Korea’s economy catapulted spectacularly in the last fifty years; In 1961 the average yearly income per person was just $82, yet today the country boasts the world’s 12th largest economy and GDP per capita stands at $31,900 per person. This meteoric growth was made possible in the beginning thanks to state sponsored nurturing of key industries. The Soviet-esque Heavy and Chemical Industrialization five-year plan initiated by General Park Chung-Hee in 1973 sought to direct as many resources as possible towards boosting international competitiveness in electronics, machinery and, of course, chemicals.
The opening of two major petrochemical complexes at Ulsan and Yeosu was part of the government’s strategy of establishing the country as a major petrochemicals producer. However, it was not until the 1990s that production really took off and South Korea established itself as a net exporter, eventually becoming the world’s fourth largest producer of ethylene in 1995. Today the country has slipped down to fifth place, having been overtaken by Saudi Arabia, but petrochemicals still constitute an important part of the export economy, generating a $22.4 billion trade surplus in 2012.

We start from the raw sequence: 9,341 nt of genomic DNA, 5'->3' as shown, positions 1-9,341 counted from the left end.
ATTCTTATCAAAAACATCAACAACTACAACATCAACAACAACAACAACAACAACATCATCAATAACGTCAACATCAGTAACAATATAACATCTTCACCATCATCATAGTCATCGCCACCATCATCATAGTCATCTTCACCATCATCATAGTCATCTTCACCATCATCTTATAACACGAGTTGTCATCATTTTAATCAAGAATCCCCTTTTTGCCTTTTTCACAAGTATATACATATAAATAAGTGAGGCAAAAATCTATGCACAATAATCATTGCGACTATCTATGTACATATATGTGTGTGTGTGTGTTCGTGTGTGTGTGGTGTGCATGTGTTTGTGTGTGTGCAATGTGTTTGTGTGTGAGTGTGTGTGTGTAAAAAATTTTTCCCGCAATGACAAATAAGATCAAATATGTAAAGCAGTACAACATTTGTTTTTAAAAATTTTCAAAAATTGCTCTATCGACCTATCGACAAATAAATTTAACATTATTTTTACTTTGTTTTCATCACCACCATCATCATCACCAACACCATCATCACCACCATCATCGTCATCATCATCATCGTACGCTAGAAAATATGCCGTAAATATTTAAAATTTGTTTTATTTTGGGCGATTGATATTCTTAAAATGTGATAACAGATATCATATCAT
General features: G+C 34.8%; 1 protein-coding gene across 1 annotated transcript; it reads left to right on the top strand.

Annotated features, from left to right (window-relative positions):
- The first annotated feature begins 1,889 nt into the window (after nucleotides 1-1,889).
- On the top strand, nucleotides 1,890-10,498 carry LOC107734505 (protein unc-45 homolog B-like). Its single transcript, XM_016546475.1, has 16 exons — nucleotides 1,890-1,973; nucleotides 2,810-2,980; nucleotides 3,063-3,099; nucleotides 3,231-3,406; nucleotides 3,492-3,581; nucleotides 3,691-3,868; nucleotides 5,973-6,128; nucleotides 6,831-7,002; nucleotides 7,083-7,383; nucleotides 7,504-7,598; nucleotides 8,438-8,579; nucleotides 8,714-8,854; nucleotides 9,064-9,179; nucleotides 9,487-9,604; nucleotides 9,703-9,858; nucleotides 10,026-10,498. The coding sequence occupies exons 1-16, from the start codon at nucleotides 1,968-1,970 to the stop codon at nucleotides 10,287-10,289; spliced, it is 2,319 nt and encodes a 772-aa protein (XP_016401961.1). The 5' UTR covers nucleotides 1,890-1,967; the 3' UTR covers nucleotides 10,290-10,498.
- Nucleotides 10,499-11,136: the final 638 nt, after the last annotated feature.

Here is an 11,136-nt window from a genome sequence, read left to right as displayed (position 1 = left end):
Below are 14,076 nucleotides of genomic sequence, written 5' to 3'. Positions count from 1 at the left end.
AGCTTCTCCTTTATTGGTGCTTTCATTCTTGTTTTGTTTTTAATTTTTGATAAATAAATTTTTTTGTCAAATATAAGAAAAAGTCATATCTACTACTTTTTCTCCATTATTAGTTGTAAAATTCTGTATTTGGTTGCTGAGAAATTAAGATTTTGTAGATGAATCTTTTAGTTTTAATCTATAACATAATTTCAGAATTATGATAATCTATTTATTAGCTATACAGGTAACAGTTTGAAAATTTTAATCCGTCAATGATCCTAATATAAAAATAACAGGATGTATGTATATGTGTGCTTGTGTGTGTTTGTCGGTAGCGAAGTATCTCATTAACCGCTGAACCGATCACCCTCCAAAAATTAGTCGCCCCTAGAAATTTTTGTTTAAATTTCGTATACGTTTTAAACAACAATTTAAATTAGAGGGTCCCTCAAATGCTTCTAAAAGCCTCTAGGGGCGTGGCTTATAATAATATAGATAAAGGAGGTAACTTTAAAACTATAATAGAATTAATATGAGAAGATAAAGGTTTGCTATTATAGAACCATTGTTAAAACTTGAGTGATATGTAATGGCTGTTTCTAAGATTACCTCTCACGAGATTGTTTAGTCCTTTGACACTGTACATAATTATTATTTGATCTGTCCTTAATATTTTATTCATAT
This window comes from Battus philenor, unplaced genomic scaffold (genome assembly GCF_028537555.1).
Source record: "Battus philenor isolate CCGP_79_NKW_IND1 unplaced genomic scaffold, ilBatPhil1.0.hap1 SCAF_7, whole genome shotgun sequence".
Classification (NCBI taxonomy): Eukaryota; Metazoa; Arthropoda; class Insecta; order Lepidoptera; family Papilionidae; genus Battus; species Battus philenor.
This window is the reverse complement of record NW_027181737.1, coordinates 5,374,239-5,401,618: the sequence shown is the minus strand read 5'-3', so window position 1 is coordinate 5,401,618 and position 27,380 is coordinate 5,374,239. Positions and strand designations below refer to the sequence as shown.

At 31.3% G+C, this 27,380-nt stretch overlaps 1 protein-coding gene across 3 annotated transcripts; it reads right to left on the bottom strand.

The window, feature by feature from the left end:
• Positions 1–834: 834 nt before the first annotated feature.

In parallel, the Koreans have also built up a considerable level of expertise and substantial production volumes in more basic aspects of the specialty chemical field. Now we are seeing a clear effort to promote more research-intensive, high-risk areas such as biotechnology and pharmaceuticals, nanotechnology and, perhaps most interestingly, electronic chemicals. The key challenge will be encouraging foreign investment while also ensuring national interests.